Trim is someone I’ve found myself working with more and more in the last year or so. I love his style too, lyrical depth and delivery. Should be some more to come from us both by the end of the year..

Killa P is someone I’ve got to spend more and more time with over the last few years and I think that when he is on form, he’s truly a force to reckon with. He's so fast and with excellent timing. Endless respect for Patrick.

Inezi is a Jamacian artist I got introduced to – I wanted to have a track on the LP that had a bit of a nod to Rhythm & Sound. He understood that request intuitively and was a pleasure to work with.

Lastly, Nive Nielsen (& The Deer Children) is a singer from Greenland that I heard on the radio about 4 or 5 years ago and was blown away by her voice. I got in touch via the band website and we got to working together that way, sharing stems online. Her sound is more in the folk realm usually but I just had to give it a bit darkside Bristol dub vibe.

You've released albums with Adrian Sherwood and Shackleton as well as commercial mixes with Peverelist and Mumdance and countless collab 12"s. What do you enjoy about collaboration?

I like spending time with interesting people and making a tune is usually also a pleasant way of passing time too! I’ve always learned something different from everyone I’ve worked with and feel that makes me stronger as a producer – I enjoy that side of it too. Having multiple sets of tuned attention placed on a given task often results in more angles/aspects being covered or better addressed. I think there’s something in that.

Tectonic is 15 years old. What's the secret to running a label for a decade and a half?

I’d say a good balance of curiosity and stubbornness helps.

How do you navigate the countless hype cycles and music evolutions as a DJ, producer and label owner?

I really do miss those early days of dubstep when I could just put on a party, do a couple of posters and pack it out. Or release a new 12” and sell decent numbers on vinyl without doing any paid promo work or social media. Can’t help but feel it’s more about cultivating cults of online personality and much much less about the actual music nowadays but that also might be because I’m getting older and grumpier. I’m trying to move carefully in this social media landscape, and basically get by with doing the absolute bare minimum in terms of social media. Dance music used to be so anonymous: you might follow a particular producer for years before seeing their picture or reading an interview with them. That used to leave all this space for you to project onto, it meant that you listened with your ears, maybe just having the release artwork for contextualisation. It left more space for your imagination to interact with it.

At the end of the day it’s all about listening properly and everything else comes from that. If you’re not in the right frame of mind when you listen to something, you’re not going to pay attention to it properly and you may miss something crucial. That’s the same thing whether you’re a DJ looking for tunes to play out, a label looking for new artists/tracks - or listening through your own productions trying to work out if it’s finished yet, what to put together as an EP, etc.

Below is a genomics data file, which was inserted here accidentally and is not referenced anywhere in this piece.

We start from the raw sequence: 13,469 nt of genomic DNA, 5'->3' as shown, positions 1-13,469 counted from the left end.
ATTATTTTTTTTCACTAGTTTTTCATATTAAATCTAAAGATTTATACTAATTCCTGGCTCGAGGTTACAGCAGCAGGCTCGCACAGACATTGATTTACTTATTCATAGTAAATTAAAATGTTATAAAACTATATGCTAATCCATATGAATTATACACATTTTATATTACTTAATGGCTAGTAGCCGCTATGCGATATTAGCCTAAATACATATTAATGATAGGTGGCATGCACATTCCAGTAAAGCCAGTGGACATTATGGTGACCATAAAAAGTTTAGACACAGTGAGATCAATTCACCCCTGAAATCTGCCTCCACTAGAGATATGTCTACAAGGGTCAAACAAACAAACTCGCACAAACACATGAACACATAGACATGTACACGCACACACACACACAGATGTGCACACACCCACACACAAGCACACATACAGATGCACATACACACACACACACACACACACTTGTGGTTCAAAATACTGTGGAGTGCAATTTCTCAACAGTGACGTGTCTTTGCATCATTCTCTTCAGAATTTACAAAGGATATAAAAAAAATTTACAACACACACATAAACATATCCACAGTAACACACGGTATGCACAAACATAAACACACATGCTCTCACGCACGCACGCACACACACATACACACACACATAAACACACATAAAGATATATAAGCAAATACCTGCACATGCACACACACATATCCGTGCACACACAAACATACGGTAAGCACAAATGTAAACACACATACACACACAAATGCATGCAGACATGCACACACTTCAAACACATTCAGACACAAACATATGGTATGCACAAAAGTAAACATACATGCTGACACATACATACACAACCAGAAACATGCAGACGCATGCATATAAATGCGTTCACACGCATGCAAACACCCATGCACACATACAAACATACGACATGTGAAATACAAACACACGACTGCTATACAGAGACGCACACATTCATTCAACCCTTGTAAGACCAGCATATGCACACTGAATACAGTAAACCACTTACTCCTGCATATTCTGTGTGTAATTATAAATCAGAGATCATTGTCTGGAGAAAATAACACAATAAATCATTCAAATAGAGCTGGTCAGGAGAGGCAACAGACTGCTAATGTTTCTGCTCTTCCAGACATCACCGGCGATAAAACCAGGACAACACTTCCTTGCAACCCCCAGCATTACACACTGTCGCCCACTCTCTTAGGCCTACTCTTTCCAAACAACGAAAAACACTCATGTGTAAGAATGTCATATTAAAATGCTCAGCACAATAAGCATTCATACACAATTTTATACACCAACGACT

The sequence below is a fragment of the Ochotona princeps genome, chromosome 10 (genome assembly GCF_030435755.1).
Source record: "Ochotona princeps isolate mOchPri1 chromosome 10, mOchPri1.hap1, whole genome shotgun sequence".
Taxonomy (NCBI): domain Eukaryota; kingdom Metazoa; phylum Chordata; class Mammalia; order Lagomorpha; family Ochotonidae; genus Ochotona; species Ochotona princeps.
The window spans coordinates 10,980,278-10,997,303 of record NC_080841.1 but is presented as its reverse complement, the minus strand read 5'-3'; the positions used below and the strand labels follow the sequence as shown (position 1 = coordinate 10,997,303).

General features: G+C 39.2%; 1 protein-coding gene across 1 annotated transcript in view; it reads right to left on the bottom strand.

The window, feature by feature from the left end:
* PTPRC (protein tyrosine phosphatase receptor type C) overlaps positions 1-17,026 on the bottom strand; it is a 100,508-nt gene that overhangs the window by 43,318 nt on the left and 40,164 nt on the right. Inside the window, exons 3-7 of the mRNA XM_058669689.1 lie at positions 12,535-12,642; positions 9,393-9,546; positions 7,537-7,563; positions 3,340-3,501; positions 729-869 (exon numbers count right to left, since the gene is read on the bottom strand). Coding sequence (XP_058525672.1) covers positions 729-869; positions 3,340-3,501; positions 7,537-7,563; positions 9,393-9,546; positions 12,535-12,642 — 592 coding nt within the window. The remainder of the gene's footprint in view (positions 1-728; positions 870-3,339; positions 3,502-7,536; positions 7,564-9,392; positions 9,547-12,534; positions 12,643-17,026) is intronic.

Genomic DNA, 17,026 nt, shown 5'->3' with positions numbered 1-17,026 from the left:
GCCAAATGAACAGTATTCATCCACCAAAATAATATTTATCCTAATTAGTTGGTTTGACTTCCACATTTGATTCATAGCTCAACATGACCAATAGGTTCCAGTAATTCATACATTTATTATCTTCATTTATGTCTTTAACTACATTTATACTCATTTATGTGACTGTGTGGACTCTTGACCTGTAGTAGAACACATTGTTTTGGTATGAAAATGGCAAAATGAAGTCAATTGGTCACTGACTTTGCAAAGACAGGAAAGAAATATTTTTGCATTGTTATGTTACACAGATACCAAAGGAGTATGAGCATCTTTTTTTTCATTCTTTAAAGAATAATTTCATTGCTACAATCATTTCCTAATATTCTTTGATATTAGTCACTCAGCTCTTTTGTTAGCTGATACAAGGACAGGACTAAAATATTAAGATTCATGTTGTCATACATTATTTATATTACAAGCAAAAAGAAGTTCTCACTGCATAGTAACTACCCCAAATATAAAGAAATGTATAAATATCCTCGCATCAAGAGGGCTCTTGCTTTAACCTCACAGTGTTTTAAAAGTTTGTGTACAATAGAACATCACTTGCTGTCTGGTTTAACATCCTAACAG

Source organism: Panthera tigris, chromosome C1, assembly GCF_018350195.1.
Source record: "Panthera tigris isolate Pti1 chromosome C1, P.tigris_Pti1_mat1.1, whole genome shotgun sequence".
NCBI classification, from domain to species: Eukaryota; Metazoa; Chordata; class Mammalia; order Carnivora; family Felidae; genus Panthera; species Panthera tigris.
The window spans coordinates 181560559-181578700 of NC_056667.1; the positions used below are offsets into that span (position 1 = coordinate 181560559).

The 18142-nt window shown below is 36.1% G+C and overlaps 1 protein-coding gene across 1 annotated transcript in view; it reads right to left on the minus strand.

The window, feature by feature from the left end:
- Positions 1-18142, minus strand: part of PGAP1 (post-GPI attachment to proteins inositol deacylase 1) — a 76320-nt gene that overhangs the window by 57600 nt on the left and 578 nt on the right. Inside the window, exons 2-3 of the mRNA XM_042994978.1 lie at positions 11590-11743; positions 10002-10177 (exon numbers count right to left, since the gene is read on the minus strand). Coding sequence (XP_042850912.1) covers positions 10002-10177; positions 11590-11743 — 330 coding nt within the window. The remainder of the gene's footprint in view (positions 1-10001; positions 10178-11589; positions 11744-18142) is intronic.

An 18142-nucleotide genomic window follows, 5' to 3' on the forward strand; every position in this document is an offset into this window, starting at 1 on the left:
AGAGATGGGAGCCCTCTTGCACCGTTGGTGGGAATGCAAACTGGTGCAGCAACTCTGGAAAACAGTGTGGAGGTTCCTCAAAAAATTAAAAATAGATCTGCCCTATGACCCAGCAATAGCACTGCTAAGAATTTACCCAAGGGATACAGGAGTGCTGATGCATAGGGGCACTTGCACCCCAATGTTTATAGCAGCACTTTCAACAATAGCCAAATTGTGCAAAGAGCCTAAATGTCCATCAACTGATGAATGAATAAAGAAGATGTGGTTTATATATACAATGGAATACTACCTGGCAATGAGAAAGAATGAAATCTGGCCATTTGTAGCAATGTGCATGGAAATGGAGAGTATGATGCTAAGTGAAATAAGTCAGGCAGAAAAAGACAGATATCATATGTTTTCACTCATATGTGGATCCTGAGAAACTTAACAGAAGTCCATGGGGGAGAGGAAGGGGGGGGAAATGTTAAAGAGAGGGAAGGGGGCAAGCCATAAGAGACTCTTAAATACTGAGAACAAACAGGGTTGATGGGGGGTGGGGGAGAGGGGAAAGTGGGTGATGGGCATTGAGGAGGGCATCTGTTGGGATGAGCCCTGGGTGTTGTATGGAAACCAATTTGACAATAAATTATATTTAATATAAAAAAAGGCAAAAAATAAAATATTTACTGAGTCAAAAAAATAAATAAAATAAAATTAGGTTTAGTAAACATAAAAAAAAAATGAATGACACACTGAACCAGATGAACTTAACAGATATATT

You've got a mezcal side hustle going with Addison Groove. Can you give us your elevator pitch?

We both fell in love with mezcal in Mexico several years ago when we got booked together for a show out there. We’ve blended different types of mezcal and then aged them in Islay malt whisky casks, which gives it layers of caramel and smokiness. First batch is almost all sold out, second batch is nearly ready and it’s amazing. So happy with it. If you are a spirits connoisseur and like a smoky drop, you will absolutely love it. We’re only doing it so we can have some for ourselves really… Wot u call it? “MEZKY!” Go get yourself a bottle and sip it slow.

Tell us about your In Session mix.

I wanted to include a lot of Tectonic catalogue as it’s the 15 year anniversary and show off a few more obscure corners of the catalogue and show that there’s more to it than just a bunch of old dubstep tracks! Though there were some really great old dubstep records over the years. Smashed in a few newer purchases I found on Hardwax and couple other bits – et voila, a mix. Hopefully, a good one!

Tracklist:

1. Flying Lotus - Glendale Galleria (Tectonic)
2. Scientist vs ASBO 'Dog Money Dub' (Tectonic)
3. 6SIS 'Redo' (RRNDD)
4. Asquith 'Rave Till Dawn' (Asquith)
5. Walton 'Abyss' (Tectonic)
6. Hugo Massien 'Ursa Minor' (Tectonic)
7. Diabla Diezco 'Karkas' (Mord)
8. Rhythm & Sound 'Find A Way (DJ Pete Version)' (Rhythm & Sound)
9. Ethical Governor 'Active Shooter' (Enclosed Order)
10. Rhythm & Sound 'Jah Way (Version)' (Rhythm & Sound)
11. Guido 'Heartful Dodger' (Tectonic)
12. Decibel 'Whirl' (Tectonic)
13. PVS 'Eternal Bond (Original)' (H.omevvork)
14. Pinch & Kahn Feat. Killa's Army 'Crossing The Line' (Tectonic)
15. Lamont 'Hold Dat' (Forthcoming on Tectonic)
16. Pinch 'Accelerated Culture' (Tectonic)
17. FFF 'Backstreet Dub' (Foxy Jangle)
18. FFT 'Fask' (Bruk)
19. Cocktail Party Effect 'PDA' (Tectonic)
20. Dark Sky 'Confunktion' (Tectonic)
21. FFT 'Six' (Bruk)
22. Roska '480 BC' (Tectonic)
23. Mala 'City Cycle' (Tectonic)
24. Sherwood & Pinch 'Excessive Drinking' (Unreleased)